> Weekly Torah Portion > Parents & Kids > Family Parsha

Following the Lead

Bamidbar (Numbers 1:1-4:20 )

by Nesanel Yoel Safran

Being a leader is a privilege, but it's also responsibility. This week's Torah portion lists the leaders of the 12 Jewish tribes who led their people through the desert toward the land of Israel. We can take from this a lesson in leadership and an inspiration to gain the tools we need to lead others and ourselves

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In our story, a kid discovers what leadership is really about.


"Please Mrs. Jackson. Let me be the group leader, okay?" Kate begged her gym instructor, waving her hand frantically in the air. Her gym class was about to go on a special 'Outdoors-Adventure' activity, where they'd hike through the woods, go through a special obstacle course and learn some basic outdoors survival techniques.

When the instructor announced she needed to appoint a group leader, Kate jumped at the chance. Not because she enjoyed these kinds of rugged outdoor activities -- Kate's idea of roughing it was setting the air conditioner on 'low'. Nope, she'd volunteered to be the leader because she didn't like these kinds of things and figured that being the leader would be an easy way to get out of it. After all, what does a leader do, but just look on, take it easy, and tell the other people what to do, right?

"Are you sure you want the responsibility of leading, Kate?" the instructor asked. The girl nodded her head, enthusiastically. "Alright, Kate. Since you seem so gung-ho, you can be the group leader," the instructor agreed to Kate's relief. "Now all of you line up to get your 'Adventure Packs.' the woman went on, and started handing out the backpacks. When it was Kate's turn to get hers, the instructor waved her hand and said. "No, as group leader, you don't get one of these."

Great! Kate thought. The privilege of being the leader was paying off already! It would be so much easier not to have to schlep one of those clumsy bags around, the way everyone else did.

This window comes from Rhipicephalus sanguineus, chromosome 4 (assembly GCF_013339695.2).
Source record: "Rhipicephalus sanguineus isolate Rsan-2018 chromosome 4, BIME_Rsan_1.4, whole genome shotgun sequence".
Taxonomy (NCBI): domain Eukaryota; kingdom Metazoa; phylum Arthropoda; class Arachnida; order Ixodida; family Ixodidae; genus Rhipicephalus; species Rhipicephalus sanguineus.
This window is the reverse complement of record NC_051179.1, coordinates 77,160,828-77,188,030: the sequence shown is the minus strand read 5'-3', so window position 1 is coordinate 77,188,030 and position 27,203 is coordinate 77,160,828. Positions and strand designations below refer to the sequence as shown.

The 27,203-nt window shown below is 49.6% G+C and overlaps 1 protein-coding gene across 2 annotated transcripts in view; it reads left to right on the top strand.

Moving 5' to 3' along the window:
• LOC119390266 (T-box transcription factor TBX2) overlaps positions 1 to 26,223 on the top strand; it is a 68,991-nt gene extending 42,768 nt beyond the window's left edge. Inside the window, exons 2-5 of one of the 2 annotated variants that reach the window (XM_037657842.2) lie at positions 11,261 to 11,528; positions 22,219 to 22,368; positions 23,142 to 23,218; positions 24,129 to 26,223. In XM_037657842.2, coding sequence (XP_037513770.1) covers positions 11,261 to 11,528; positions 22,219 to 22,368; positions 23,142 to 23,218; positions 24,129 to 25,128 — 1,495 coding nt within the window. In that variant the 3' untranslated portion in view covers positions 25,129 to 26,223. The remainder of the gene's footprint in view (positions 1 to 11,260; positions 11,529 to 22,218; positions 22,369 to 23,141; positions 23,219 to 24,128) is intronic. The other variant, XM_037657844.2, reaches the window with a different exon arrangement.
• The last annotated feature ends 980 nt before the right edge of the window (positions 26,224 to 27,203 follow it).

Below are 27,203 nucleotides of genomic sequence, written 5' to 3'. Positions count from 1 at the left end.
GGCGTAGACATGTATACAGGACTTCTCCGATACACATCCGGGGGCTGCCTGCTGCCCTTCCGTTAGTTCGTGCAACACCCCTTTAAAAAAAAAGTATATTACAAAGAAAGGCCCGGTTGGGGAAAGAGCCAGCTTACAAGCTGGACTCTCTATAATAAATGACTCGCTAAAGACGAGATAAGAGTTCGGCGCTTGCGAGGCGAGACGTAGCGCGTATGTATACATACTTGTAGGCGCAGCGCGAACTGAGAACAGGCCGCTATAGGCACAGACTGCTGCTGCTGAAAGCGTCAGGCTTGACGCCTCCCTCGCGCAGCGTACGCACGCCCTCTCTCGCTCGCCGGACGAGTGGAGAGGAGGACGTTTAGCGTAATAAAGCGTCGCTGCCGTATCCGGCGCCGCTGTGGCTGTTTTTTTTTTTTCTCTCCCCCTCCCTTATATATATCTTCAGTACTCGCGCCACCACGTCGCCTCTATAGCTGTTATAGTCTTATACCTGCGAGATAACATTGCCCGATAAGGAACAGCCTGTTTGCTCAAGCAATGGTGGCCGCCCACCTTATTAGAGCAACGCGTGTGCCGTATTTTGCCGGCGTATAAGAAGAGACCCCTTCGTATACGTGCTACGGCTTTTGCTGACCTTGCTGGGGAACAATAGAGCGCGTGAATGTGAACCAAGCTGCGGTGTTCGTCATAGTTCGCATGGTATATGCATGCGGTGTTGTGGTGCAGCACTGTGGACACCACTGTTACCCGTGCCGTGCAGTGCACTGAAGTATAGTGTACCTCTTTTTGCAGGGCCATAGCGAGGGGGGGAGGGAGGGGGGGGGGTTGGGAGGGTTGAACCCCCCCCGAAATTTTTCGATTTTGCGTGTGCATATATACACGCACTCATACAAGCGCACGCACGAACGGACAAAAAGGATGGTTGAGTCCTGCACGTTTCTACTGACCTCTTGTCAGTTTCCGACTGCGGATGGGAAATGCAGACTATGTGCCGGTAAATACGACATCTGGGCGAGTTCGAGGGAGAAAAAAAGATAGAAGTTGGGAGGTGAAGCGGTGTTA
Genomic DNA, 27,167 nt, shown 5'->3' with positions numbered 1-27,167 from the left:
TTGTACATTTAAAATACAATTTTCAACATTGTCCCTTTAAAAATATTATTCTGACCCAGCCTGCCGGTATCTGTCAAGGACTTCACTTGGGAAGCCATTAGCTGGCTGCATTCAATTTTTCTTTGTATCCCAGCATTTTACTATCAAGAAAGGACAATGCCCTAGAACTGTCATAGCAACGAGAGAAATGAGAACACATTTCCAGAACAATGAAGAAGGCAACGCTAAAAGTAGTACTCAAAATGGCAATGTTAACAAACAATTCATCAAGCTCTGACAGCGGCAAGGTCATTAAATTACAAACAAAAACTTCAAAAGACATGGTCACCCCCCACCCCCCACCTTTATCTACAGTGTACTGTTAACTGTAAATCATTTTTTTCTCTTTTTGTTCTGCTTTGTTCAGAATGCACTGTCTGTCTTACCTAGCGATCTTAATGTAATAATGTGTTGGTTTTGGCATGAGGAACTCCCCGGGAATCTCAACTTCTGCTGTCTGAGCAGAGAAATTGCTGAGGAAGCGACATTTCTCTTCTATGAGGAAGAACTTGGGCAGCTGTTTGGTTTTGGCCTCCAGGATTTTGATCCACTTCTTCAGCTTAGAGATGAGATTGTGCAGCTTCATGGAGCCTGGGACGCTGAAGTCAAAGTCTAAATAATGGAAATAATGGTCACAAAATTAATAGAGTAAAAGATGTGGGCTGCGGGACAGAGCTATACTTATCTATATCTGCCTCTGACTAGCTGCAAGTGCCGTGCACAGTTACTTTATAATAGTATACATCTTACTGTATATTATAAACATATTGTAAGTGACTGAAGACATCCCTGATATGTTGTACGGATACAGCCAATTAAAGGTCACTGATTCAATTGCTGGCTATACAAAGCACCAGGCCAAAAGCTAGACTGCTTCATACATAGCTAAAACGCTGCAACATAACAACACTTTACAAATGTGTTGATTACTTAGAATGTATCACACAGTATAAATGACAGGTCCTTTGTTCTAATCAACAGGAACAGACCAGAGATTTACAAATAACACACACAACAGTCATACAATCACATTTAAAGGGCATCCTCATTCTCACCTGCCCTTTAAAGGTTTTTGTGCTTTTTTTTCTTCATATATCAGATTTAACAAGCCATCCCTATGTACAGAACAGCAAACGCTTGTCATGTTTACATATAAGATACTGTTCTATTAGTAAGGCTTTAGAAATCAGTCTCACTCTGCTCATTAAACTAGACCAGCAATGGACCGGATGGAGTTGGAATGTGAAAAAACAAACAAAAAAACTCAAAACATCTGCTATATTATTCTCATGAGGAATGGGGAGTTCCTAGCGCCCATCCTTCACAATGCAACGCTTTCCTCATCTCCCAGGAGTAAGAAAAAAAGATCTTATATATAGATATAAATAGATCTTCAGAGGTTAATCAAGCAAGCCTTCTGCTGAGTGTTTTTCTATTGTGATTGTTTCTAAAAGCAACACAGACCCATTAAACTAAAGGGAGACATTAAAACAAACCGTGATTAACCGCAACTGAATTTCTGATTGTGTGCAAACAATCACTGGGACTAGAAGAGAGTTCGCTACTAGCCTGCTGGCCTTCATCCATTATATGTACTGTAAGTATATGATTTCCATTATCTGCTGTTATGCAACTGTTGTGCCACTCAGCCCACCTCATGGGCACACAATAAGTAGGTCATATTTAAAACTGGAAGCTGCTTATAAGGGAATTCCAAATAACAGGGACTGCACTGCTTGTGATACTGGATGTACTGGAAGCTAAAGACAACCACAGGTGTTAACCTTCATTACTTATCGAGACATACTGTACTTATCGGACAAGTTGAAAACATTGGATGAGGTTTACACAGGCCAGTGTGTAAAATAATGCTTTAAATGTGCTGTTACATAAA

But her joy was short-lived when the instructor pointed to a pack twice the size of the others and said, "You get this 'Leader's Pack' instead, with all the extra emergency supplies in it. As the group leader you're responsible to have these things on hand in case anyone needs them."

Kate gulped and with great effort, managed to swing the monstrous thing over her shoulder.

After walking for a while, they got to the obstacle course, a big, intimidating-looking line-up of wooden gym equipment, hanging ropes and rubber tires.

"The point of this obstacle course is to show you that can accomplish something difficult if you have to," Mrs. Jackson said. The kids began to groan. "It's not as bad as it looks", she smiled. "But I'm not going to force any of you to do it."

Kate felt relieved -- at least now, she'd be able to get out of this part, even without being the leader. "But to show you that it is doable, our group leader, Kate, will go through first, to demonstrate."

"Oh, no! Kate gasped. There's no way I can do this! She was about to tell the instructor so, when she realized how bad that would look. She was the leader, after all and had to set an example. If she didn't do it, who would?

Taking a deep breath, Kate put down her pack, and following the instructor's directions, she surprised herself by somehow managing to climb, crawl and swing her way through the difficult obstacle course. The other kids, now encouraged, lined up to follow.

"Wow, Kate, thanks for leading us." her classmate, Jenny said at the end of the trip. "I was really scared of all those things we did today. If you hadn't gone through first, there's no way I would have had the guts to try it."

"Yeah," agreed Danni, "You really led the way!"

Kate felt good. Even though being leader hadn't been the free ticket she'd expected, it had been so much more; a chance to lead others -- and herself -- to be more than they thought they could be.

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Ages 3-5

Q. How did Kate feel about being the leader at first?
A. She felt it would make things easier for her.

Q. How did she feel in the end?
A. Even though it made things harder instead of easier, she felt like she'd learned a lot and helped people by doing it.

Ages 6-9

Q. What life-lesson do you think Kate learned that day?
A. She had assumed that being a leader just meant having more privileges than anyone else. But she discovered that leadership was, more than anything, a responsibility.

Q. Why do you think the other kids felt more able to do the obstacle course after Kate led the way?
A. People can feel insecure facing what looks like a difficult challenge and can't imagine how they can possibly succeed. But once someone leads the way shows them it can be done, it boost their confidence to follow.

Ages 10 and Up

Q. If being a leader means more responsibilities and not less—why would anybody want to do it?
A. The responsibilities of leadership—although often demanding—can be very rewarding. They help the person grow by bringing out his potential that would have otherwise remained hidden. Also, there is a deep satisfaction in being able to help guide others in a positive way.

Q. What differentiates a good leader from a bad?
A. A good leader is focused on the people he or she leads and sincerely concerned with their needs and growth. A bad leader is only looking to exploit their position for their own comfort and power.

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